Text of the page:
Both employ accurate portrayal of sensitivities of elements driving important and difficult decisions by their characters. Both present relevant issues. Both have powerful women characters central to their script. Both end in ways I wouldn't have brought them to a close (for what it's worth). And both have engaging screenplays and dialogue. Garam Hawa (Hot Winds) is by far the better film overall, so let’s discuss it first.
The very first minute promises a treat, with pictures such as this being highlighted with the opening credits. There are several other striking (and carefully selected and sequenced) images from 1947 that portray a multitude of emotions.
Salim Mirza (Balraj Sahni) and his family, who live in Agra, face crucial choices as several among their circle of family and friends migrate to Pakistan after partition. The allure of a better life, and one perceived free of discrimination based on religion provides motivation. Salim is confused, but convinced his love for India will win in the long term, and that the country's people would foster peace after the Mahatma Gandhi's assassination. What price must he pay for his conviction? This question, at the high level, guides the film.
There are several beautifully presented character sketches, from the elderly daadi ([paternal] grandmother) of the household to her great-grandchildren. Shaukat Azmi (that's Shabana's mother) as Salim’s wife is excellent. Their children, Sikdandar and Amina, are brilliantly portrayed by Farooq Shaikh (his debut film) and Gita Siddharth, who is the star of the film for me. She plays a complicated character and is involved in a love triangle with Shamshad (Jalal Agha) and Kazim (Jamal Hashmi); Hashmi is Tabu’s father!
Gita's performance here is memorable and perfect for her critical role. An unrivaled barometer for beauty is appearance in modest dress, and she looks stunning throughout. Helps to wear saffron and green bangles (haaye Allah!)!
For ye Farooq Shaikh fans (I know you're out there):
I like that tie [Lagaanite] A. K. Hangal is wearing:
Here's a variant from my collection :)
What an interesting question:
It is far from a commercial film, but that does not mean it isn't entertaining. The lighthearted moments coupled with the love stories means it’s all rather atypical of films of the genre I have seen, and for the better.
Which leads to what I think are the biggest strengths of the film – its dialogue (Kaifi Azmi) and screenplay (Kaifi Azmi and Shama Zaidi); the film is based on a short story by Ismat Chughtai. The film employs impeccable use of the Urdu language, a treat which, when combined with the dialogue delivery and art direction (that it’s based in Agra obviously works to some advantage), conveys a magnificent sense of space. It only adds to the completeness of this remarkable film.
It also means commentary on civic and regional issues, including on the role of the media, politicians, and unions, remains respectful while being candid. There is a lot it addresses in a little over two hours, and the issues could fill countless volumes of outpourings of thought without coming to a progressive conclusion (almost like the governments of the region :) That the film has that sense of self-awareness is a major complement.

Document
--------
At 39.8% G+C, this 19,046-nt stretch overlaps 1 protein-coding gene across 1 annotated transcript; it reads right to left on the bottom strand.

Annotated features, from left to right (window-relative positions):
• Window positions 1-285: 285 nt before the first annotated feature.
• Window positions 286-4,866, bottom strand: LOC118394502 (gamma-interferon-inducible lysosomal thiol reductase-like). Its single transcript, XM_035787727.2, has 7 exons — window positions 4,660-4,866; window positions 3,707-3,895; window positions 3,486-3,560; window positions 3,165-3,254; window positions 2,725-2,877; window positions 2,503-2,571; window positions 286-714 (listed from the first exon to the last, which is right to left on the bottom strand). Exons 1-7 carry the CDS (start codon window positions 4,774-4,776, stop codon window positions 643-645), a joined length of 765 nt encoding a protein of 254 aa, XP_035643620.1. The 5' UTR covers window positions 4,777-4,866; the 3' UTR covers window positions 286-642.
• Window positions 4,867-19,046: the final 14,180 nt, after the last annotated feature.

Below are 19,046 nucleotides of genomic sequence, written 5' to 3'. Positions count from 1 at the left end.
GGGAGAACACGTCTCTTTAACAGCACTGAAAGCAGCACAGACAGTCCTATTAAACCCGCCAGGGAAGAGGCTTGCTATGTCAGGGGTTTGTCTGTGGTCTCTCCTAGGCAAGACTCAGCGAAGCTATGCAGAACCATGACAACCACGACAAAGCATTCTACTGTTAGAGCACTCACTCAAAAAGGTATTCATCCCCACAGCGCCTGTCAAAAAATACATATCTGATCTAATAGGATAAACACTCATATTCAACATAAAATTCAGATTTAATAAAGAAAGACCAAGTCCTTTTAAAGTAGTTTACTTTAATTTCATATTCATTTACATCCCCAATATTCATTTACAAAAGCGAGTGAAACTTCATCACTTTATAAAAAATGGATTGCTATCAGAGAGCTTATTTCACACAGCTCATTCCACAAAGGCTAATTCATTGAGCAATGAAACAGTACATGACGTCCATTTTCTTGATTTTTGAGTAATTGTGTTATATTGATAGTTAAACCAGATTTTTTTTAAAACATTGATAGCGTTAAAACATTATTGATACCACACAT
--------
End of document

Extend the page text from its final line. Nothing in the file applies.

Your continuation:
The only song in Garam Hawa, a qawwali by Aziz Ahmed Khan Warsi, is a masterpiece. I can tell you from my visits to dargaahs in South Asia and westward, that this is one of the most authentic qawwalis I have ever come across in a film.
What adds to the aura of the film is some of its history. From here:
The production of the film was plagued by a smattering of public protests; ultimately, Sathyu had to divert attention from his actual locations by using a fake second unit crew and sending them out with an unloaded camera.
Once finished, Garam Hawa was again the subject of controversy; it was banned as an "instigation to communal dissension." Sathyu was strong in his conviction, however, and he showed the film to many government leaders and journalists. The influence of these people on the censorship board led to a reversal of the ban. The film went on to win a national award for its contribution to "national integration." More recognition followed, including accolades that praised the film's efforts to create "a language of common identity" and to humanize the situation endured by Muslims in North India who did not wish to move from their homes after the partition.
I am told by most everyone I have asked that Garam Hawa is not available on DVD, and it took a while before I got a copy from my uncle a couple continents away, who was kind enough to transfer it to DVD for me. The good news is, as a recent Indian Express piece notes, "now 36 years after it was first released, the film will again hit theatres in August, thanks to the restoration work that is being undertaken, frame by frame, by 15 technicians at Cameo Studios in Pune." It seems a DVD release of the restored print is around the corner as well, and I'd wait for that than buy it on VHS (I'm guessing India has copies), since I cannot imagine it won't have better subtitles (the dialogue makes the film what it is).
If you haven't seen it and the theme interests you, don't think twice. It's a triumph for cinema no matter how one looks at it.
Movie rating: 4.75/5 (Fantastic!)
Think of it as beginning where 1947 Earth (1999) left off. This is relatively much easier to consume. Thank you Bollyviewer for the recommendation.
Music rating: 5/5
Ustad Bahadur Khan provides music to one song that’s simply perfect, and to the background score which will work wonders for fans of classical music.
My Classification: PG (For theme)